It is worth noting that, against current trends, we did not pay specific attention to relations mediated by information technology. There might have been good reasons for doing so, and not only because this particular sphere of political activity has attracted increasing scholarly attention in recent years (Van de Donk et al. 2004; Earl and Kimport 2011): but also because new technologies play a specific role in sustaining underground critical communities of activists that were somehow present in both cities. In
As Kenis and Knoke (2002, 276) argue, most tie contents “may be classified under five broad
substantive headings: information transmissions, resource exchanges, power relations, boundary penetrations, and sentimental attachments."
While the conduction of joint projects implies shared information and resources, the reverse does not
necessarily apply. Organizations may also collaborate through regular exchanges of information, or through the pooling of resources (a classic example being sharing offices).
As suggested in ch.1, in principle one could also conceive of situations in which organizations are
involved in the same sub- or counter-cultural milieus, organizational industries, or movement sectors through the multiple forms of participation and the personal connections of their members (ties of the type 4-5), yet are not engaged in any type of resource exchange (V. Taylor and Whittier 1992; Melucci 1996). While, in principle, one organization might identify as an important partner another one with which has no resources exchanges but only shared activists and friends, in practice this never happened in our specific case. 6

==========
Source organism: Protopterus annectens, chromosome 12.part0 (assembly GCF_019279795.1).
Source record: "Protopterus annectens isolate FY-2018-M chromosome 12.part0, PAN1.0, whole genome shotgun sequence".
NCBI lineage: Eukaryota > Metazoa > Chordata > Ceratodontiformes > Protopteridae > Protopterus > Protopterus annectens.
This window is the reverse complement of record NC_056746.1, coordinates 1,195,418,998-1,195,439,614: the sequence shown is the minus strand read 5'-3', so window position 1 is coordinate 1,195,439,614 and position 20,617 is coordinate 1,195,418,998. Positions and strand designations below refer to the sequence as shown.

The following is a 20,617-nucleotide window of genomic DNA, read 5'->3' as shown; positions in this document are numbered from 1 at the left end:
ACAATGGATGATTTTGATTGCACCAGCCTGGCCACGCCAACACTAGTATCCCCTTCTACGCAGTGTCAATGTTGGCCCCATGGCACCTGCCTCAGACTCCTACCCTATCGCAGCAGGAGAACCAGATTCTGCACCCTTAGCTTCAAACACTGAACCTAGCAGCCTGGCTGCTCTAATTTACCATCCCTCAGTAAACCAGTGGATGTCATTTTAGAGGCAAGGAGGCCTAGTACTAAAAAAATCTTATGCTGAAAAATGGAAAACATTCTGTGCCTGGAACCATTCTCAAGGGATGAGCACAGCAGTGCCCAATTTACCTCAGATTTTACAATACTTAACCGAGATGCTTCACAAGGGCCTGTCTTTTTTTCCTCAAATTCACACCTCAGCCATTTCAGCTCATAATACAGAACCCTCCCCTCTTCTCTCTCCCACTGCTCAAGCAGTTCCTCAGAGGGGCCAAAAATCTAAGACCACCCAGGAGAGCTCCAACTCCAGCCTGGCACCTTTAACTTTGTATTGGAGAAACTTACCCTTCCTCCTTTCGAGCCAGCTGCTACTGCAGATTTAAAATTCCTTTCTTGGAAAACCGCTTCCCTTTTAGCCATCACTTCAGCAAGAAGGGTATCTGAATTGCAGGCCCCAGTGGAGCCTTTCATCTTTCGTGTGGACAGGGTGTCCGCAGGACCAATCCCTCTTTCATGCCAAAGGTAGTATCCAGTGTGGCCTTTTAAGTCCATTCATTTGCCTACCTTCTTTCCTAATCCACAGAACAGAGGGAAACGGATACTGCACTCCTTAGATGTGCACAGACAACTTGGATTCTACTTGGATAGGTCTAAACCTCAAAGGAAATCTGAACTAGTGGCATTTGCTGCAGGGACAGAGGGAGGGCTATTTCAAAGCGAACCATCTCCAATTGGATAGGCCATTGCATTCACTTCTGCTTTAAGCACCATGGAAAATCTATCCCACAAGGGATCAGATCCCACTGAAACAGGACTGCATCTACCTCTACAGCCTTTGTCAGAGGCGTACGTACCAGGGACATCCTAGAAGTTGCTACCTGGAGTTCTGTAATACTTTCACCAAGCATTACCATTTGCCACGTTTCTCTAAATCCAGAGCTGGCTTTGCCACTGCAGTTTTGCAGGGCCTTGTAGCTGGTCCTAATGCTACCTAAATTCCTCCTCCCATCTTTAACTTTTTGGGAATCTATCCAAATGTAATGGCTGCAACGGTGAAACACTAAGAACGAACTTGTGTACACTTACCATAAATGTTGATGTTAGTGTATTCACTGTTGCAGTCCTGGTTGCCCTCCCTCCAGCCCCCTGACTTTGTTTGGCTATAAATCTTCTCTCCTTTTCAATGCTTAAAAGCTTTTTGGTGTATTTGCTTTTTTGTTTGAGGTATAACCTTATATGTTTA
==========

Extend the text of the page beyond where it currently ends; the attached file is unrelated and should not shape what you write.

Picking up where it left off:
particular, at the time of the project there was already in Bristol an active radical community that operated largely through fanzines and other forms of communication10 rather than through more conventional inter-organizational contacts. Their presence in the local political life is probably somehow underestimated, precisely because of the lack of attention to ICT-mediated communication. On the other hand, systematic studies of the role of ICT in local communities have conclusively demonstrated the enormous level of overlap between ‘virtual’, computer-mediated ties and ‘real’, face to face interactions (Wellman and Gulia 1999; Hampton and Wellman 2003). For these reasons, neglecting the role of new technologies should not alter our understanding of local structural patterns in any significant ways.
3.3 What drives and what prevents alliance building
If being able to count on alliances is universally regarded as an important organizational asset, it is far less obvious on what bases do organizations choose their partners. The building and managing of alliances entails considerable costs, their outcomes are far from certain, and risks involved are non negligible (Gulati and Gargiulo 1999, 1440). Partners may prove unreliable and unwilling to pull their weight in campaigns, thus leaving one organization to face the whole burden of collective action. Symbolic differences may also play a role. Much more than business organizations, voluntary organizations may hugely differ in their framing of issues and in their ethical and ideological starting points, despite having what on first sight might look quite compatible agendas (Gerhards and Rucht 1992; Diani 1995, 11–14; Roth 2010). Such differences may represent a serious obstacle to the establishing of an alliance. For example, the extent to which some organizations are perceived to be close to institutions may render them implausible allies for the most radical sectors of civil society: